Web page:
REVIEW | BMW R18 Classic a delightfully unique addition to the local bike scene

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• BMW's R18 Classic was launched in South Africa in 2021.

• Dries van der Walt rides the bike and lauds its uniqueness.

• The R18 Classic is priced from R359 500.

For more motoring stories, visit Wheels24


When I was recently offered the BMW R18 Classic for a review, I accepted with some trepidation. On the one hand, I am not a huge fan of cruiser motorcycles. But on the other, having been unable to attend the R18 launch a year ago, I was itching for the opportunity to ride the bike that sports the most powerful and biggest capacity boxer engine BMW have ever shoehorned into a motorcycle frame.

As the second model in the R18 series - preceded by the original R18, and followed by the 'batwing'-faired R18 B and Intercontinental - the Classic couldn't be more American if it tried. Unashamedly styled to appeal to the market on the other side of the Pond, the Classic takes the basic R18 concept further with a large windscreen, passenger seat, saddlebags, LED additional headlights, and a 16-inch front wheel.

If you find the R18 vaguely reminiscent of BMW models of a bygone era, you wouldn't be far off the mark. According to BMW, it borrows from famous models such as the BMW R5, both technologically and visually, to shift the focus back on the motorcycle essentials. But older motorcycles, romantic as they seem today, were not without faults, which is why the R18 Classic merges timeless design with contemporary technology to offer a riding experience that is as cultivated as it is emotional.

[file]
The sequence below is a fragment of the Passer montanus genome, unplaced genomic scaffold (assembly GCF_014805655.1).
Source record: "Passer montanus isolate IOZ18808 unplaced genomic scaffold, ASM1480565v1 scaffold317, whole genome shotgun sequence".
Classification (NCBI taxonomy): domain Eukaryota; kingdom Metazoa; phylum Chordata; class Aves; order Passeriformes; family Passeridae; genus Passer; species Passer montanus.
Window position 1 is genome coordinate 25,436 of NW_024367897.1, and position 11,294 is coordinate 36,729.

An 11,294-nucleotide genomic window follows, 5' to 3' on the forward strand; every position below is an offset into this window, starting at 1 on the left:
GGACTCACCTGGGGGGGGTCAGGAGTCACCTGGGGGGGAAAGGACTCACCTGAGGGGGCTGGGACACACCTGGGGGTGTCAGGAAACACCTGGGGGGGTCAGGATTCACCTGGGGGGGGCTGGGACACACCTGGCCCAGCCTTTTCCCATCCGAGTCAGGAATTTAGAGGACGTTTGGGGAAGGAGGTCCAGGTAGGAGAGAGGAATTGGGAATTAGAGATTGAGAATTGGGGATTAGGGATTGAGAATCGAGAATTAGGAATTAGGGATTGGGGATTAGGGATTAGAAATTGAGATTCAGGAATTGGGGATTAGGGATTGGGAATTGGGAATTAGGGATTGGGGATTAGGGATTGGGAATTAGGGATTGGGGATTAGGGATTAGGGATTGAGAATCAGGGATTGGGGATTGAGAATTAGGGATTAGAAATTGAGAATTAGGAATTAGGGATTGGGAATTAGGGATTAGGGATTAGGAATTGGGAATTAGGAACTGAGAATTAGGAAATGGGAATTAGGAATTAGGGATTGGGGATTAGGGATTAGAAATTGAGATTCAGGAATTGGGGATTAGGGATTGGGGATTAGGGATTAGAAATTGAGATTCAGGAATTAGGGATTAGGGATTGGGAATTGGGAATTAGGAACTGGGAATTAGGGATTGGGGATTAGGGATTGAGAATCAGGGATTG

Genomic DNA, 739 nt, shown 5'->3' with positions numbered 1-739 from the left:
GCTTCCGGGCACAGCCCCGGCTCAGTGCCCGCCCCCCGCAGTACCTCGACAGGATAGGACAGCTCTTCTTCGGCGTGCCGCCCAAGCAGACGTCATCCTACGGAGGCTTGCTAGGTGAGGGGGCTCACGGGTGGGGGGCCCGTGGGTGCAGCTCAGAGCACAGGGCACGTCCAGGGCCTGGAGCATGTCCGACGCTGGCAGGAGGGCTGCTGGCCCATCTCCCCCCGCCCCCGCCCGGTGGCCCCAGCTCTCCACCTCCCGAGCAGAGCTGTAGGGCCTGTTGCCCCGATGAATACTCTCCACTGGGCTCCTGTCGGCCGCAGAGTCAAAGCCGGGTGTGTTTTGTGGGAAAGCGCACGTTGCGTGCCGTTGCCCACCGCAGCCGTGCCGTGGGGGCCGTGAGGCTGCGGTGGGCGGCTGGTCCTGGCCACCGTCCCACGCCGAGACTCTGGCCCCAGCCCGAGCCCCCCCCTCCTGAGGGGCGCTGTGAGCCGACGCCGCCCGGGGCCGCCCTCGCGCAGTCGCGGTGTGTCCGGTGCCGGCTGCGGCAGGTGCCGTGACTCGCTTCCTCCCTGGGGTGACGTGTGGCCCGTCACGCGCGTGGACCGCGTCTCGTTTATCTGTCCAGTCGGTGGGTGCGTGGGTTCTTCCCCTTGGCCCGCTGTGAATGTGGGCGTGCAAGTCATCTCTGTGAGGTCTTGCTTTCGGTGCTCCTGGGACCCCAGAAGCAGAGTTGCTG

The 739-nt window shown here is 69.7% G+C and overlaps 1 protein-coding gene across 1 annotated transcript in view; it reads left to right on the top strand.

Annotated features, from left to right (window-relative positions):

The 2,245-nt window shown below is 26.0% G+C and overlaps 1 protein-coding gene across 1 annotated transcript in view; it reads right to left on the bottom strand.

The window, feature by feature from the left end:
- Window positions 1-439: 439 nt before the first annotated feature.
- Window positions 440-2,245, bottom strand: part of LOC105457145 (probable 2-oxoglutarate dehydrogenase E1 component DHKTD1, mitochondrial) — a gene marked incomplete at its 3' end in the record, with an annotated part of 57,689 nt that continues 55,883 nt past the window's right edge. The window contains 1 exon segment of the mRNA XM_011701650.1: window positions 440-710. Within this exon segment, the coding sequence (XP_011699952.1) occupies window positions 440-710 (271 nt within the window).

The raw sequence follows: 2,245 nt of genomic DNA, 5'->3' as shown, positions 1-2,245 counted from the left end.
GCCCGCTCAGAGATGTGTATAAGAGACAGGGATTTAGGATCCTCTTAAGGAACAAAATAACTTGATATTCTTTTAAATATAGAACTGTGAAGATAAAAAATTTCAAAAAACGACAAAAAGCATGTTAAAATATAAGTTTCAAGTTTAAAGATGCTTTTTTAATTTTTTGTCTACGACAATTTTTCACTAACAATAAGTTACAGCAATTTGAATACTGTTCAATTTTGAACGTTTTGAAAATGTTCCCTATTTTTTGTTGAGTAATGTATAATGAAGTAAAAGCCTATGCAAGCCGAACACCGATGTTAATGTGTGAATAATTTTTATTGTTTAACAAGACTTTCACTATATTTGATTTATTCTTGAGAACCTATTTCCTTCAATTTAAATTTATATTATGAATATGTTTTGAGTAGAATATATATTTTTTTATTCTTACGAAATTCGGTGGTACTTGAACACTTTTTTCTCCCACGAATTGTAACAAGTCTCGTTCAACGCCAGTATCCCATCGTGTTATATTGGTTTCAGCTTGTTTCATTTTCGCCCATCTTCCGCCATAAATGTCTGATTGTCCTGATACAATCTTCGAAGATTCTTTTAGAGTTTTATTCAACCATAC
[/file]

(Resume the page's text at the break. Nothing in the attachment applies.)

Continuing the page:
BMW R18
2022 BMW R18 Classic

'Refined and easy'

And that's what I found when I started riding the Classic. Although intimidatingly massive (almost 2.5 metres long and tips the scale at a whopping 365kg wet), it is surprisingly refined and easy to ride. My first ride was a trip to the office in what nowadays passes for rush-hour traffic, which afforded me ample opportunity to see if I could lane-split with the Behemoth, and, lo and behold, I could. It must have come as a surprise to fellow bike commuters to see me following close behind them through slow-moving traffic on a pannier-festooned Harley-like cruiser.

As with most boxer-engine bikes, the bulk of the Classic's vast weight is very low in the frame, which means that it all but evaporates when you're on the move. The low seating position makes it easy to plant both feet firmly on the ground when stationary, something that is crucial on a bike this heavy. The seat is generous and comfortable, and the footboards are positioned just behind cylinders so that your posture is much more neutral than on other cruisers - a great benefit for riders like me who find the typical cruiser feet-forward posture extremely awkward.

BMW R18
2022 BMW R18 Classic